1 Day In Monsanto: The Perfect Monsanto Itinerary

Located in Idanha-a-Nova in the Castelo Branco district, the small mountain town of Monsanto is one of the “12 Historical Villages of Portugal” (a program created by the Portuguese government in 1991, to restore and enhance a series of villages in the Beira Interior region, older than the country itself).

With an imposing Templar castle, built in the 12th century and rising more than 750 meters above sea level, the historical village of Monsanto is a stunning “sea of granite”. Besides the walled enclosure of this medieval fortress, there are numerous chapels, noble manors, and houses that use this type of rock!

So, do you want to know more about 1 Day In Monsanto: The Perfect Monsanto Itinerary? Keep reading!

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Monsanto Itinerary
Monsanto Itinerary

Brief History of Monsanto

According to historians, the region where the town of Monsanto is currently located has been inhabited since the Paleolithic period. In fact, the remains found in archaeological explorations show the successive presence of Lusitans, Roman, Visigothic, and Arabs, from Prehistory to the 12th century (in the heart of the Middle Ages).

It was precisely from the Moors that Afonso Henriques conquered Monsanto, in the year 1165. And as happened with many lands conquered in this period, the first king of Portugal decided to donate them to the Order of Knights Templar, as a form of gratitude for the assistance provided in combat.

Gualdim Pais (the 6th Grand Master of the Order in Portugal and the founder of cities such as Pombal and Tomar, and castles such as Almourol and Idanha-a-Nova) was responsible for the construction of the Castle of Monsanto – a work that would become requalified by King Sancho I a few decades later.

In the following centuries, the medieval fortress continued to be strengthened, while the town developed outside the walls, at the foot of the hill. Faced with this growth, King Manuel I decided to attribute charter to Monsanto and recognized its status as a town.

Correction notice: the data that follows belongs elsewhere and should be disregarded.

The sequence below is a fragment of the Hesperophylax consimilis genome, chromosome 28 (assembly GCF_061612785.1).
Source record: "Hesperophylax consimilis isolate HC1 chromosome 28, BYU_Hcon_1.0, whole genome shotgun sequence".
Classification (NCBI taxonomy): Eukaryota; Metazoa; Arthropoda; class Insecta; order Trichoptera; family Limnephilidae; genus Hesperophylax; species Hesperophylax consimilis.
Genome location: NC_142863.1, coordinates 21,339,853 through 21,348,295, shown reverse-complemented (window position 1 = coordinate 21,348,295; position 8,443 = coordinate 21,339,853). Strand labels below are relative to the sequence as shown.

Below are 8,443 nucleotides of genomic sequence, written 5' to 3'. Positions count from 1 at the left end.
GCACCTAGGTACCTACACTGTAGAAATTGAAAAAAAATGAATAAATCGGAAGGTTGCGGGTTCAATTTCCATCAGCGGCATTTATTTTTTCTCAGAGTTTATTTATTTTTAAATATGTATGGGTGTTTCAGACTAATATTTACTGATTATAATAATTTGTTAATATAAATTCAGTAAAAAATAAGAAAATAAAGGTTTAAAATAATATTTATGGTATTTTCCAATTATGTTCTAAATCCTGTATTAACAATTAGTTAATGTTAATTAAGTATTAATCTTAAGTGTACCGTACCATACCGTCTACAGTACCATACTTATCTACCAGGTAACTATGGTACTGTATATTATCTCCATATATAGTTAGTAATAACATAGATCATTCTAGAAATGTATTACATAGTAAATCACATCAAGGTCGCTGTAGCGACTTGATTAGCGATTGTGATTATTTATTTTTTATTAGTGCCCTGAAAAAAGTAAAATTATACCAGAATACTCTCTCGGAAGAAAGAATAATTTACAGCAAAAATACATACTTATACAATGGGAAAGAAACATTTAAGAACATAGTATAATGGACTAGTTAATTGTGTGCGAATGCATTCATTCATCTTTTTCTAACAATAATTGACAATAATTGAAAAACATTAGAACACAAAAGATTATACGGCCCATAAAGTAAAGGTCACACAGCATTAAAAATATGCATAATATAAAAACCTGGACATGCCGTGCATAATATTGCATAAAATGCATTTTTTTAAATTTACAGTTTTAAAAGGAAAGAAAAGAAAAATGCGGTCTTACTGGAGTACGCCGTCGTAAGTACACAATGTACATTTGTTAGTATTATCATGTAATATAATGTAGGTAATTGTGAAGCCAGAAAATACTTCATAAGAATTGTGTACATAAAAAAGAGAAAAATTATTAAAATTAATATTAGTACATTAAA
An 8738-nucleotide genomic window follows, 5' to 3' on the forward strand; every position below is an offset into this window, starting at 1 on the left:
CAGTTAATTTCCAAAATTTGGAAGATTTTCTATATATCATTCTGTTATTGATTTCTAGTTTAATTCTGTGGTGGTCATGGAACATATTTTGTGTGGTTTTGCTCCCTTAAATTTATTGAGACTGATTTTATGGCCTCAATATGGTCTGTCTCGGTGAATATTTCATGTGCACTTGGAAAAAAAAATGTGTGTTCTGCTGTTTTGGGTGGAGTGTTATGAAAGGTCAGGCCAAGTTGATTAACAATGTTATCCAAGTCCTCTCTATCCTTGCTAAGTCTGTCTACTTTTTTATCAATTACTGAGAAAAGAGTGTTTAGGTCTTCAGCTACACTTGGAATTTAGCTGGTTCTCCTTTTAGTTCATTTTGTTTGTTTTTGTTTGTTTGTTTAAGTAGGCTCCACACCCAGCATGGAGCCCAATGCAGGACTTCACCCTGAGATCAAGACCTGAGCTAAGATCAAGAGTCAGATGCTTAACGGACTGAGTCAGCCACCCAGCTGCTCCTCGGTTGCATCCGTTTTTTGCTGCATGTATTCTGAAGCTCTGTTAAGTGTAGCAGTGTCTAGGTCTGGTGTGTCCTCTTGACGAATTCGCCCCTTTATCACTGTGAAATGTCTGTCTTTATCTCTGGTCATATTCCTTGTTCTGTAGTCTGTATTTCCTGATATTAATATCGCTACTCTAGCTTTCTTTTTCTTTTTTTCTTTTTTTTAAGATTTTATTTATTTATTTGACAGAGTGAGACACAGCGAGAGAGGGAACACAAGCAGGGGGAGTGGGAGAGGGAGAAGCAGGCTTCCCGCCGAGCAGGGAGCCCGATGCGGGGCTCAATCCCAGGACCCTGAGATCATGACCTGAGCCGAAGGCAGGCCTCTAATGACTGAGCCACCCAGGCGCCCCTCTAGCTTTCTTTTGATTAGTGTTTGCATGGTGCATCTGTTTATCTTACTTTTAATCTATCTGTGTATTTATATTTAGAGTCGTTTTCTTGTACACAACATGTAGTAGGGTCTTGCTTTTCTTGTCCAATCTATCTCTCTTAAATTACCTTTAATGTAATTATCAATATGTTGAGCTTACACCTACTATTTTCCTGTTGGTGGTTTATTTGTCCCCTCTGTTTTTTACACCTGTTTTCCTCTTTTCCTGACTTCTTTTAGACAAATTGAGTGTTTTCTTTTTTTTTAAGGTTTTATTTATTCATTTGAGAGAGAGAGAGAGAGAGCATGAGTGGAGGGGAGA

Monsanto‘s strategic location proved to be of crucial importance again during the War of Restoration (1640-1668) and the War of the Spanish Succession (1701-1714), by preventing the advance of Spanish troops on Portuguese soil.

In addition to being declared one of the “12 Historical Villages of Portugal” in 1995, Monsanto is proud to be “The Most Portuguese Village of Portugal”, a title it received in 1928. A replica of the trophy was placed on top of the Lucano Tower (or Clock Tower). Can you see it in the photo?

Visiting Monsanto

If you want, you can do as I did and explore Monsanto on the same day you visit Idanha-a-Velha and Castelo Novo, as they are very close (10 km and 45 km, respectively). However, bear in mind that Monsanto is a town and not a village – which means that it has many more points of interest!

Honestly, some of the 12 Historical Villages of Portugal can be visited in one morning or afternoon, as is the case of Castelo Mendo, Idanha-a-Velha, Linhares da Beira, Marialva, Piódão, or Sortelha. As for the others, it depends on the number of monuments you want to include in your itinerary.

Since Almeida, Belmonte, Castelo Novo, Castelo Rodrigo, and Monsanto are towns, it’s likely that you’ll need a day (or two) to explore them from one end to the other. And the same happens with Trancoso, which is a city. By the way, here’s the list of the 12 Historical Villages of Portugal:

Monsanto Itinerary

Chapel of the Holy Spirit & Gate of the Holy Spirit (or Saint Sebastian’s Gate)

The Chapel of the Holy Spirit is located at one end of the town of Monsanto, so you can choose to visit it in the first place or last. Constructed in the 17th century, the Catholic temple has a simple floor plan, with a single nave and its main chapel. And on the right side of the facade, a small belfry was added.

The Gate of the Holy Spirit (also known as the Saint Sebastian’s Chapel) is right next to the Chapel of the Holy Spirit – almost as if it was an extension of it. Located on the east side, this entrance was one of the population’s accesses to the historical village.

House of Fernando Namora (& Former Doctor’s Office)

Fernando Gonçalves Namora (1919-1989) was a Portuguese doctor and writer who spent part of his life in the historical village of Monsanto. Interestingly, the house where he lived is on Fernando Namora Street, a few meters above the Chapel of the Holy Spirit and the Gate of the Holy Spirit!

House of Fernando Namora
Former Doctor’s Office of Fernando Namora

You can recognize the building by the plaque on the façade with a quote from his work “The Stone Ship” (1975): “My last books in their final assembly and editing were written in the village”. And if you continue to Frágua Street, you’ll find his old doctor’s office where he worked between 1944 and 1946.